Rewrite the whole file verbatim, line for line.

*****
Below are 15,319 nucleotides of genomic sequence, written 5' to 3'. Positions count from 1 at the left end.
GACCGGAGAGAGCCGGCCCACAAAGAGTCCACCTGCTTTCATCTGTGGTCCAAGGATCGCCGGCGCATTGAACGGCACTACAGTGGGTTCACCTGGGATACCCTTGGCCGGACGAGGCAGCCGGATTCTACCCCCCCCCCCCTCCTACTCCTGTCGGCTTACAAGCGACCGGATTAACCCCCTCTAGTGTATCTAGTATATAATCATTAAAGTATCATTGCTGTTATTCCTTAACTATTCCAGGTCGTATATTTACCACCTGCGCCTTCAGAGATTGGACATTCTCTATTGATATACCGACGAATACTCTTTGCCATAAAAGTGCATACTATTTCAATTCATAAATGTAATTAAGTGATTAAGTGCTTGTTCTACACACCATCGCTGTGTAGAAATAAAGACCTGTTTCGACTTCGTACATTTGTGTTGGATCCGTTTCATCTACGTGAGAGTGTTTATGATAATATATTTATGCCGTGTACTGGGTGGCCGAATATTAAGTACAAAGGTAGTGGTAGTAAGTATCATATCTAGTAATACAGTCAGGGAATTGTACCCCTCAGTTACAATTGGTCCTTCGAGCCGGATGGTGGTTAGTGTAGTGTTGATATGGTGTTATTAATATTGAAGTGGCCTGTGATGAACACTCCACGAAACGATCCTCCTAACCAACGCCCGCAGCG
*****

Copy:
Below are 15,319 nucleotides of genomic sequence, written 5' to 3'. Positions count from 1 at the left end.
GACCGGAGAGAGCCGGCCCACAAAGAGTCCACCTGCTTTCATCTGTGGTCCAAGGATCGCCGGCGCATTGAACGGCACTACAGTGGGTTCACCTGGGATACCCTTGGCCGGACGAGGCAGCCGGATTCTACCCCCCCCCCCCTCCTACTCCTGTCGGCTTACAAGCGACCGGATTAACCCCCTCTAGTGTATCTAGTATATAATCATTAAAGTATCATTGCTGTTATTCCTTAACTATTCCAGGTCGTATATTTACCACCTGCGCCTTCAGAGATTGGACATTCTCTATTGATATACCGACGAATACTCTTTGCCATAAAAGTGCATACTATTTCAATTCATAAATGTAATTAAGTGATTAAGTGCTTGTTCTACACACCATCGCTGTGTAGAAATAAAGACCTGTTTCGACTTCGTACATTTGTGTTGGATCCGTTTCATCTACGTGAGAGTGTTTATGATAATATATTTATGCCGTGTACTGGGTGGCCGAATATTAAGTACAAAGGTAGTGGTAGTAAGTATCATATCTAGTAATACAGTCAGGGAATTGTACCCCTCAGTTACAATTGGTCCTTCGAGCCGGATGGTGGTTAGTGTAGTGTTGATATGGTGTTATTAATATTGAAGTGGCCTGTGATGAACACTCCACGAAACGATCCTCCTAACCAACGCCCGCAGCG